A "compromise" from the gun prohibitionists - you can't own one, but maybe you can borrow one

A "compromise" from the gun prohibitionists - you can't own one, but maybe you can borrow one

Earlier today we reported on the first few hours of the supposed-to-be massive protest outside the Colorado state capitol in Denver, where the group Here 4 The Kids is holding a sit-in to pressure Gov. Jared Polis into signing an executive order banning gun sales and possession in the state. While organizer Saira Rao predicted 25,000 or more would be on hand early Monday morning, the Colorado Sun reports the number was closer to 250 people, and though a few folks have trickled onto the capitol grounds since then there’s nowhere near 25,000 in attendance.


The Sun did manage to speak with a few supporters of the flagrantly unconstitutional executive order proposed by Rao, and it’s fascinating to see how deep the delusion runs with some of these folks, starting with Rao herself.

“Yes, it is in violation of the Second Amendment, and what we are saying is, as a decent human being, at some point, you have to decide that the right to life and our children’s’ right to life must trump anybody’s right to bear arms,” Here 4 The Kids co-founder Saira Rao said Friday.

“The people who have been elected to office have to choose if they will choose children’s lives over guns,” said Rao, a former lawyer who unsuccessfully challenged U.S. Rep. Diana DeGette in the 2018 Democratic primary and then moved to Virginia. “That’s the fundamental choice. And if he’s saying he will not, he is making a choice that will put him on the wrong side of history.”

Change doesn’t happen without major shifts, she said. Americans had to amend the Constitution to abolish slavery, which was considered radical and unthinkable to many in 1865, at a time when slavery was the foundation of the American economy, she said.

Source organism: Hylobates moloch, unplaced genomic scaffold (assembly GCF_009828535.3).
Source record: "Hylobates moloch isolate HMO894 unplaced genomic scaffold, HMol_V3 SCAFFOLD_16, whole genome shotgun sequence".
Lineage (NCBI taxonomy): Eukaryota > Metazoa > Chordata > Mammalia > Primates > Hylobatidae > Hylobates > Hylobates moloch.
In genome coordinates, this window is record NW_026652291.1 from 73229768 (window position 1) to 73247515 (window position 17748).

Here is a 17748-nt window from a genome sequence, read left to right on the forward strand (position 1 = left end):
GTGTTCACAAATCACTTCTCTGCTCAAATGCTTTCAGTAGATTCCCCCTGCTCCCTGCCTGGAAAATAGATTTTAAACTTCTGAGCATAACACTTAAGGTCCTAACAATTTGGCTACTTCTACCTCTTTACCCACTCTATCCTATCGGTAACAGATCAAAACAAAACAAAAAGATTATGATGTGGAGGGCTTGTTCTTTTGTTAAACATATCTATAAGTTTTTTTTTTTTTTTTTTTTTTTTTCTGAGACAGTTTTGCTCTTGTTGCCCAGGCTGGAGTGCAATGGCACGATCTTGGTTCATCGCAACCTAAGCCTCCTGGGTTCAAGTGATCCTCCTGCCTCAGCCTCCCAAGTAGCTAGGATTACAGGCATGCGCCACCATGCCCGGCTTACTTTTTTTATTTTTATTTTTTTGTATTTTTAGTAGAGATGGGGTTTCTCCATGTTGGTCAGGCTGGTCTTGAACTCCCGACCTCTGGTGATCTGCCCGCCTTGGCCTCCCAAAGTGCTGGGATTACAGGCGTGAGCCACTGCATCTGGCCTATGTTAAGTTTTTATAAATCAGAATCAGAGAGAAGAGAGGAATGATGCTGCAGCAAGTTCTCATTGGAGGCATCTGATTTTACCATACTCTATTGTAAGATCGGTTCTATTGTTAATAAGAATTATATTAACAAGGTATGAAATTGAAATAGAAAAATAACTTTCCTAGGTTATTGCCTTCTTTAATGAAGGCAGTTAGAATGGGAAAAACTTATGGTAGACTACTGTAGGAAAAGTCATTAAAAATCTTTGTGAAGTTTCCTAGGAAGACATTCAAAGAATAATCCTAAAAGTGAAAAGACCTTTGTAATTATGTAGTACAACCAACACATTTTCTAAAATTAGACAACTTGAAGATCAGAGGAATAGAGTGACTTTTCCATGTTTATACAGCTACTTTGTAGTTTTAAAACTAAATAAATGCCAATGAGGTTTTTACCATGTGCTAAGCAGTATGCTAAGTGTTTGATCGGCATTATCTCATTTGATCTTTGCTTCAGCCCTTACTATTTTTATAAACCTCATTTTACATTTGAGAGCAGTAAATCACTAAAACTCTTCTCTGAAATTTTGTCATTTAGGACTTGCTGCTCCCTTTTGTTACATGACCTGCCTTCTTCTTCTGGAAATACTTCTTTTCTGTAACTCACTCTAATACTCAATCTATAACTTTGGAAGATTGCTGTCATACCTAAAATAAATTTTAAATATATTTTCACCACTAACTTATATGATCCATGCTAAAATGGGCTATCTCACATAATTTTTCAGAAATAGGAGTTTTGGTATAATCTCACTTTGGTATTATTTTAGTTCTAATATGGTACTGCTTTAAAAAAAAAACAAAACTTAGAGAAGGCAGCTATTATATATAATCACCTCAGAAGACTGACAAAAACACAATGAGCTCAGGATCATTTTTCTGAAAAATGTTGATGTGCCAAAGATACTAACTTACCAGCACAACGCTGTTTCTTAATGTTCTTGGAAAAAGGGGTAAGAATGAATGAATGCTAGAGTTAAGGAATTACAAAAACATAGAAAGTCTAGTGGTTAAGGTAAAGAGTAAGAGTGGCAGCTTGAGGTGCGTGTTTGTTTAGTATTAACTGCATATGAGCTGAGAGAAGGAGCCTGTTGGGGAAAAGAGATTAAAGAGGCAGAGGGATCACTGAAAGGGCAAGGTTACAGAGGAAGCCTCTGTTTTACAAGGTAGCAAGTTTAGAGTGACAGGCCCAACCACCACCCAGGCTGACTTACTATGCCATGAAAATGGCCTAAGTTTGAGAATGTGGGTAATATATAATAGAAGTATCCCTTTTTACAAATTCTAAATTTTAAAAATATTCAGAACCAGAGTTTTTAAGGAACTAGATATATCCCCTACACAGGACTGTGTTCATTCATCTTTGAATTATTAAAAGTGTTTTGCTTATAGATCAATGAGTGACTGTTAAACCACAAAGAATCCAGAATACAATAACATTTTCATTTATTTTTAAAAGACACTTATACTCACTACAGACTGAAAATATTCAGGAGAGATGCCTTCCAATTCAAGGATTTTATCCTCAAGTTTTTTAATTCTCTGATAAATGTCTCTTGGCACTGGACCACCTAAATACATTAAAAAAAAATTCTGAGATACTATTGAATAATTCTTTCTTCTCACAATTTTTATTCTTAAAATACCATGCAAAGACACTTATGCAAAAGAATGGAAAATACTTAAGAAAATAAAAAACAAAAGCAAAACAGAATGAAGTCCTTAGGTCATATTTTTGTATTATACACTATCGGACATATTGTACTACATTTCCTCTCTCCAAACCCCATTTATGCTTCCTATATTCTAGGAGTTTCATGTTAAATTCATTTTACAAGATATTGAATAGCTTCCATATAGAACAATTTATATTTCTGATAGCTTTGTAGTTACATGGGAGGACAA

“Imagine if people were just like, ‘We can’t do it.’ Indeed, they can, and they did, and now we have the 13th Amendment, which abolished slavery,” Rao said.

Rao’s not trying to amend the Constitution. She’s trying to get Polis and other Democrat governors to ignore it, which isn’t going to go well. As we’ve seen from states like New York and California, anti-gun Democrats would prefer to pay lip service to the Second Amendment while violating the fundamental right to keep and bear arms rather than explicitly rejecting the right altogether, which would cause even courts that have been traditionally hostile to our Second Amendment rights to step in put a halt to their attempt at prohibition.


Rao’s also forgetting (or choosing to ignore) history even as she claims she’s on the right side. Take her repeated comparisons to civil rights era and the march from Selma to Montgomery, Alabama, for instance.

They say they’ll remain there until Gov. Jared Polis answers the demand of Here 4 The Kids and signs an executive order banning guns, or for at least four days, the same length of time the Selma to Montgomery marches lasted.

Polis’ office said he won’t sign an order that violates the U.S. Constitution. But Here 4 The Kids organizers said other civil rights laws that seemed unthinkable decades ago did pass following civil acts of disobedience, such as the marches from Selma to Montgomery that led to the Voting Rights Act of 1965.

Unlike Rao’s prohibitionist demands, the marchers in Selma were fighting for civil rights. Rao and her allies are hoping to take them away, though at least one attendee at today’s protest thinks she’s come up with a “reasonable” compromise.